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Rationally Disenfranchising

March 19, 2010

One topic I’ve posted at length about is the feasibility of actual fundamental change in the nature of our national politics.  The conventional wisdom seems to be that politics, and therefore the American polity, is doomed to fail.  The only varying aspect of most commentators’ prognostications is whether that consequence is attributable to increasing political disengagement, epic levels of brazenness and corruption, impending attacks from the outside in either a military or economic forum, the undermining of American values and identity from within, or whatever other condition of American politics might incite the most fear, hate, or agreement in the hearts of the observer’s audience.

In a recent email exchange, I wrote the following (unedited) response to a request for something inspiring about American politics:

Disclaimer: As an (ex-)libertarian, I am usually inclined to agree with the argument that our politics are inherently structured to fail, which in turn almost irrevocably results in failed policies, both social and economic.  But, since you asked for something inspiring…

It seems that there may be a fundamentally mistaken assumption in the question that presumes that it is government that MUST solve these problems.  Simply think of how many economic problems were solved by the mere invention of the cell phone, for example. By being able to get around government, rather than working with them, farmers and commodities traders have increased market efficiency by orders of magnitude without regard for government subsidies or other forms of market control. Think of forces for social change that achieve great and lasting success by totally sidestepping governmental involvement: the Nobel Prize, the Gates Foundation, gay rights (controversial to list here, but I stand by it in the sense of overall gay acceptance in the community, and marriage is just the latest front of that battle that’s basically been won). People have been able to solve big problems without government throught history. More often, government created the problem.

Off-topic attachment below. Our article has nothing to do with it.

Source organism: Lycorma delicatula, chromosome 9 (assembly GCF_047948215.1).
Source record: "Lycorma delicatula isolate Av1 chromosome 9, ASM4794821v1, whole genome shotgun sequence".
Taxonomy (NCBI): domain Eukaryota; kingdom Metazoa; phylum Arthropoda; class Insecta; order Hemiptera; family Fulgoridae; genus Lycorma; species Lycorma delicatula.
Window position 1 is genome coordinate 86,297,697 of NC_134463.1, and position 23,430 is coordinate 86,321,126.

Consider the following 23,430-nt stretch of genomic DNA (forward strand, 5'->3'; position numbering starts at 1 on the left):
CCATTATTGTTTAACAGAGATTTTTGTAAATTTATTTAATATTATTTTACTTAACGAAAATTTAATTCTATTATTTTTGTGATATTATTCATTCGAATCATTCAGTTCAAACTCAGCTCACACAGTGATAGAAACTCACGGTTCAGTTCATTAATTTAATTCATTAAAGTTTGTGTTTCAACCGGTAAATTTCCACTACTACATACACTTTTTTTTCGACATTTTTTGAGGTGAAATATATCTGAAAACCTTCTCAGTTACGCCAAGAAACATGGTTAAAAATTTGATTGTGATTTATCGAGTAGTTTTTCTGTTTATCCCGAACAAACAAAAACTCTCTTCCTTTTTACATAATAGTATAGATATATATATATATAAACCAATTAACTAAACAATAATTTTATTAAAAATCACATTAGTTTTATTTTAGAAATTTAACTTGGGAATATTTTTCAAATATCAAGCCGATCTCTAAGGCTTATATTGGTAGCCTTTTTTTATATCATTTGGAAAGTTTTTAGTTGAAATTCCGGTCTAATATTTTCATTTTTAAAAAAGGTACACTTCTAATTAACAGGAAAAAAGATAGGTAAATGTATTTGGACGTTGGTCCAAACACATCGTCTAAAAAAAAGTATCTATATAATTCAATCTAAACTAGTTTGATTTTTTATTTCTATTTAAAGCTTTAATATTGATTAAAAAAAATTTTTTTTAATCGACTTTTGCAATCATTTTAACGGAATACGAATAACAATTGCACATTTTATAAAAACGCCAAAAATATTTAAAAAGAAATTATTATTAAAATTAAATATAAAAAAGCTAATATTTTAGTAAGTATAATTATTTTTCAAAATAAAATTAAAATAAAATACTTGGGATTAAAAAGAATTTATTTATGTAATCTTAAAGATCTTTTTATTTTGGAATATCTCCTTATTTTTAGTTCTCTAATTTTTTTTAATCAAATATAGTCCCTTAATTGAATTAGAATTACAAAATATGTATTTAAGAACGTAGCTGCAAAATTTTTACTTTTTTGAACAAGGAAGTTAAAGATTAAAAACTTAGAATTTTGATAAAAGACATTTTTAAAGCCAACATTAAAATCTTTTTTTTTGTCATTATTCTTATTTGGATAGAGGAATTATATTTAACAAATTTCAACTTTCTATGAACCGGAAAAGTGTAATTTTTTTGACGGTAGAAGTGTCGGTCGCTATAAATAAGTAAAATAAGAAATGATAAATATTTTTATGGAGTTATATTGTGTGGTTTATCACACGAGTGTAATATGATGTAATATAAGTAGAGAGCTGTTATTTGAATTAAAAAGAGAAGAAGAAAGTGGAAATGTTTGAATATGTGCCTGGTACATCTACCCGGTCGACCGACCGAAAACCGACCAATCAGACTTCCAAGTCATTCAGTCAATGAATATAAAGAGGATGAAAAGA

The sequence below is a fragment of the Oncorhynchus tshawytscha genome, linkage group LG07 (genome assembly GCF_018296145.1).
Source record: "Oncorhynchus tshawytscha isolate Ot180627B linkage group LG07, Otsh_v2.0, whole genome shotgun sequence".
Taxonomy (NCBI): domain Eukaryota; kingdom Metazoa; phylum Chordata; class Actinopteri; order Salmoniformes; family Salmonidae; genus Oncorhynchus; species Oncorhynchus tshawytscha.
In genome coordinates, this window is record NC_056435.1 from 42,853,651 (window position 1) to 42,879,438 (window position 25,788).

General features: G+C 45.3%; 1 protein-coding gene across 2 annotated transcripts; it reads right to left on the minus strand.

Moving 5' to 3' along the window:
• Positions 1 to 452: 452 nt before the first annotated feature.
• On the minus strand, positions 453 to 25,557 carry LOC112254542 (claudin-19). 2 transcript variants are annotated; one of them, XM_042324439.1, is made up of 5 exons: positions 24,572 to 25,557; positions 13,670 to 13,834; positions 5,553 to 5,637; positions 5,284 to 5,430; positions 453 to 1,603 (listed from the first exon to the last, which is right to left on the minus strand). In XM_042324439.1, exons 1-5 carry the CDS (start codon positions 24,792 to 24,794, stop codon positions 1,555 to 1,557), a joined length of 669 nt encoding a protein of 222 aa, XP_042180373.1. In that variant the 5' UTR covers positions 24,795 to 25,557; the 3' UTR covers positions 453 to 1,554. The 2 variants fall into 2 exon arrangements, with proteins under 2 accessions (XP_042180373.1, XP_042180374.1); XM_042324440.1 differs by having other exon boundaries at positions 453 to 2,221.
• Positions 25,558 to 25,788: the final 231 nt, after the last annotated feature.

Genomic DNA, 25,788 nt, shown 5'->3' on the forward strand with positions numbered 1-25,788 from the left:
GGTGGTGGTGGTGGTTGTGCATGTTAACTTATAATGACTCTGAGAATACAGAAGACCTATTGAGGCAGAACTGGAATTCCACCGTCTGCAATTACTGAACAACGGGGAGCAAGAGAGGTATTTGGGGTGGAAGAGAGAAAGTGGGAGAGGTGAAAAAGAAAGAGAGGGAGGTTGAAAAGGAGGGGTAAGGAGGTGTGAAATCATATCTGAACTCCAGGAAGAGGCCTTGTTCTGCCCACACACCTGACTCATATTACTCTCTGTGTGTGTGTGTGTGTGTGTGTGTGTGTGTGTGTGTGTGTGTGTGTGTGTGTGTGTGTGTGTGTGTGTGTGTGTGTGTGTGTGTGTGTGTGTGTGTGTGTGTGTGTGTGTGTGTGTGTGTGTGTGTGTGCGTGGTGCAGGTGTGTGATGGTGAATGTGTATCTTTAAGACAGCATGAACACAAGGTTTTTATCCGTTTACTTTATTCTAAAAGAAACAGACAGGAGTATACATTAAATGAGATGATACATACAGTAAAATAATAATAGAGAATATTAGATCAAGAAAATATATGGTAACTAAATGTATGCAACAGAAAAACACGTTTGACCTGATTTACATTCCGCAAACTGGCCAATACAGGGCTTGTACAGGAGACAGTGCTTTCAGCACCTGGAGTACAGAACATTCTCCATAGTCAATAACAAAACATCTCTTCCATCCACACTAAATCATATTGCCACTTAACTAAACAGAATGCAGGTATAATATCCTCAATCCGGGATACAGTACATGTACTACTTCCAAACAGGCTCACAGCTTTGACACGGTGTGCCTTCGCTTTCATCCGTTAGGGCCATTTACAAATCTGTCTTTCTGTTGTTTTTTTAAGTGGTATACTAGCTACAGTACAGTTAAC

Moreover, and perhaps even more optimistically, think about how all of the random pet projects that don’t really solve the problems they were originally designed to address have been applied and carried forward by entrepreneurs. The INTERNET was invented because of the crazy military industrial complex’s institutional preferences for the coolest shit. And just think of the immense social ramifications that disintermediated communications have had since. Some random shots in the dark almost seem desirable in light of that history.

The examples of indiscriminate spending having profound second-order effects abound.  The Center for Disease Control, the National Institute for Health and the National Institute for Science (as well as the myriad state run colleges and research institutions) provide the R&D funding for innumerable projects that contribute immensely to our welfare (and in a context where private industry is modeled around leveraging existing blockbusters into maximum profits rather than seeking the next silver bullet). It was in this spirit, I believe, that Obama started dispensing stimulus funds almost blindly, simply hoping they would take root and grow into something bigger somewhere down the line.